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Wuthering Heights by Emily Bronte - Barron's Booknotes
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It's through Lockwood's eyes that you first see Yorkshire,
Heathcliff, and Wuthering Heights. He calls Yorkshire
beautiful, but only because he finds the region removed and
sparsely populated.

He calls Heathcliff a "capital fellow" and applauds him for his
reserve. The unfriendlier Heathcliff is, the harder Lockwood
pushes his way into his house, all the while declaring how
much he sympathizes with Heathcliff's desire for solitude.
Lockwood imagines that this desire springs from an aversion to
emotional display (you'll soon see how wrong he is), and he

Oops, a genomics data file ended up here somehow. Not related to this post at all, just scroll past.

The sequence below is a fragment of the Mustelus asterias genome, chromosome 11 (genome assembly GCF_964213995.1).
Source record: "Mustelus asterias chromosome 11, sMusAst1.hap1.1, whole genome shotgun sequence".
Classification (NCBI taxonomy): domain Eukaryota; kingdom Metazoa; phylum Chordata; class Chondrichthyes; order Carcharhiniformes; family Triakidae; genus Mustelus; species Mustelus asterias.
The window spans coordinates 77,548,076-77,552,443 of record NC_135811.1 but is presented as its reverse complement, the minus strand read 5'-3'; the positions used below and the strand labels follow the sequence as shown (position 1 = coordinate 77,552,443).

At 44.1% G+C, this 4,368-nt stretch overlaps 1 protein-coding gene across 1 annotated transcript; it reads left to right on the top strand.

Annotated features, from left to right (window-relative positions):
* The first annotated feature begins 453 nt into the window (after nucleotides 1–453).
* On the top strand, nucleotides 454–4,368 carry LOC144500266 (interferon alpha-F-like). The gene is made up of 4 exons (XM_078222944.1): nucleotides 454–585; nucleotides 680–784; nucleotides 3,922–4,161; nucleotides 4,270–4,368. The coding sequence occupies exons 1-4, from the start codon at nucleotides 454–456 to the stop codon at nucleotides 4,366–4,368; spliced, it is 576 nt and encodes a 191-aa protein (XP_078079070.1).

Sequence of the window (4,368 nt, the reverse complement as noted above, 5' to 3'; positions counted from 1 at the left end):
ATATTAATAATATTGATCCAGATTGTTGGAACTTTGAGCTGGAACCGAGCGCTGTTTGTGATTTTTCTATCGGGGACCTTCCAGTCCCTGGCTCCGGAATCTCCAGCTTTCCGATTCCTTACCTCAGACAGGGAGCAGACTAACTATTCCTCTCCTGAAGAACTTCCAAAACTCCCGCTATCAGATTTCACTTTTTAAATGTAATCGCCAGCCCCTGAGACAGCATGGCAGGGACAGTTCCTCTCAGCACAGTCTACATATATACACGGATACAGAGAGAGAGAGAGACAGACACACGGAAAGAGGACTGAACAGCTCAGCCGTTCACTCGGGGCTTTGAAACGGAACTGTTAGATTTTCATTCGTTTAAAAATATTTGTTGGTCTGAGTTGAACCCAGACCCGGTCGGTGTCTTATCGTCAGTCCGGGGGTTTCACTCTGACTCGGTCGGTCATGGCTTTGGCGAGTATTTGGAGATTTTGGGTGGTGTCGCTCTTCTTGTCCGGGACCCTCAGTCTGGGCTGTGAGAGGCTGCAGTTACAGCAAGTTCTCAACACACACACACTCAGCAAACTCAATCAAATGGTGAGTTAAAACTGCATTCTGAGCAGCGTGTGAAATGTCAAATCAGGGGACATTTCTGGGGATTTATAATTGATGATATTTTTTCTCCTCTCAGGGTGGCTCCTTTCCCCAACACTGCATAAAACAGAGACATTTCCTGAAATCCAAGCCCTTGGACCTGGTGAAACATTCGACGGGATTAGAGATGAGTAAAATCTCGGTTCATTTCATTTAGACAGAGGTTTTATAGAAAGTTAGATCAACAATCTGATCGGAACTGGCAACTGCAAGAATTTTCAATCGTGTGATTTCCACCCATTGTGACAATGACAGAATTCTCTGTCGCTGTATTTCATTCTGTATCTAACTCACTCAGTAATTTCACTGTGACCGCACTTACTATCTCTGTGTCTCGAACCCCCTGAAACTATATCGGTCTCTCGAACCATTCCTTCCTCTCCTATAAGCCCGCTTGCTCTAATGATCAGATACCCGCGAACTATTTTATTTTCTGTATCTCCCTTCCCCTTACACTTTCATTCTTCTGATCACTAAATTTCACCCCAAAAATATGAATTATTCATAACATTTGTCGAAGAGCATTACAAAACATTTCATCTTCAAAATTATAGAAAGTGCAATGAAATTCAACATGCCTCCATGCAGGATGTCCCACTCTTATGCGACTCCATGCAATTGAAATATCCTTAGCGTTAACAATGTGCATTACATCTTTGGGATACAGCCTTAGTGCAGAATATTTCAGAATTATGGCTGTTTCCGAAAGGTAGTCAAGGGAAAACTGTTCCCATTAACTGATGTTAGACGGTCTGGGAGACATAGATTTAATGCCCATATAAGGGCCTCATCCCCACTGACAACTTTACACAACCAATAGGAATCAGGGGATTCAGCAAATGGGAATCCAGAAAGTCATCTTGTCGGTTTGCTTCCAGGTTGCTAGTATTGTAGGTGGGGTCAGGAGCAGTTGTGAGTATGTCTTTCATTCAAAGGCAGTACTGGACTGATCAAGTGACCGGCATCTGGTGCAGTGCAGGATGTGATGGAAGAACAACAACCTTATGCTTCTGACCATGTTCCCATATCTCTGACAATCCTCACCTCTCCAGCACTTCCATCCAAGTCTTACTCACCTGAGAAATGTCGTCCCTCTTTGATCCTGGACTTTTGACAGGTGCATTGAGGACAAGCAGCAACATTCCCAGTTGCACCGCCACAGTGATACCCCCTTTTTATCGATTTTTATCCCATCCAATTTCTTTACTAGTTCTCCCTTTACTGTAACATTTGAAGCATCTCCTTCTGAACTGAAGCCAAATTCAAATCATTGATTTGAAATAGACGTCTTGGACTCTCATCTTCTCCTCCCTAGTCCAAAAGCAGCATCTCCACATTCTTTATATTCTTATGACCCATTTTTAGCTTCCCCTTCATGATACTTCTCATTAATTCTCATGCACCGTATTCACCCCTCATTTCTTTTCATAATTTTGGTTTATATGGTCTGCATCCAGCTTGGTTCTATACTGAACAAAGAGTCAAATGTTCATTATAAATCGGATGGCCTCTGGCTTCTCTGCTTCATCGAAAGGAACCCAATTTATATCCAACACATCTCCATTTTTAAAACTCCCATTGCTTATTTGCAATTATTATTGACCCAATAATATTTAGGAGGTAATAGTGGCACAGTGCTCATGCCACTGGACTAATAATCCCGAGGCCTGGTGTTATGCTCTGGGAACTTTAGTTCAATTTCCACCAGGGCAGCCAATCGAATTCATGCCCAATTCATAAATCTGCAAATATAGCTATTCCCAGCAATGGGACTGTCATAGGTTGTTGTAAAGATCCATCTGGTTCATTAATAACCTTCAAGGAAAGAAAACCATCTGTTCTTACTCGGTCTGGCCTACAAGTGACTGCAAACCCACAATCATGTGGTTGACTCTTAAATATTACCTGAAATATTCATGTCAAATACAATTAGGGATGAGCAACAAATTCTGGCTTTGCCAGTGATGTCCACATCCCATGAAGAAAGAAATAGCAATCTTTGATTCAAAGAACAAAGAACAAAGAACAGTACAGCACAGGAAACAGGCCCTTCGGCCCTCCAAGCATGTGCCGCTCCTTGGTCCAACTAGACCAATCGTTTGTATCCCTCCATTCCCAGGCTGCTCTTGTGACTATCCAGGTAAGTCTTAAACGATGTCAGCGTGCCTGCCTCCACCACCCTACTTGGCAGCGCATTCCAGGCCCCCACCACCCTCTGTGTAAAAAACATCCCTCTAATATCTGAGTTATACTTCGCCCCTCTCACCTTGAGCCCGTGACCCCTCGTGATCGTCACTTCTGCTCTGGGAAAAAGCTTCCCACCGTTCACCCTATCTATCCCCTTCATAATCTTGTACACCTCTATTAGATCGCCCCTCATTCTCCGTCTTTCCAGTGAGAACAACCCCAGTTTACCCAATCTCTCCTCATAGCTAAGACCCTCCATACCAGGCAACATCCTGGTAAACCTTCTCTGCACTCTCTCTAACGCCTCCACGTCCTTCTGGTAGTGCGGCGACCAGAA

hints that Heathcliff's story may be similar to his own. He
himself fell in love with a young lady at the seaside, and as
soon as she returned his affection, he lost interest.

NOTE: As you read Lockwood's narrative, bear in mind his
odd personality and his often surprising (and inaccurate)
interpretations of events and people's motives.

Wuthering Heights is strongly built-fortunately so, since
"Wuthering" refers to the fierce winds that blow around the
house. The name is symbolic, since the house is associated
with the stormy side of life, as opposed to the calm of
Thrushcross Grange. The servant Joseph is peevish, and dogs
skulk in the recesses of the front room. The place looks as
though it belongs to a farmer, but Heathcliff doesn't appear to
be one. He is dark skinned like a gypsy and he has the dress
and manners of a gentleman, or at least a country squire.

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Wuthering Heights by Emily Bronte - Barron's Booknotes

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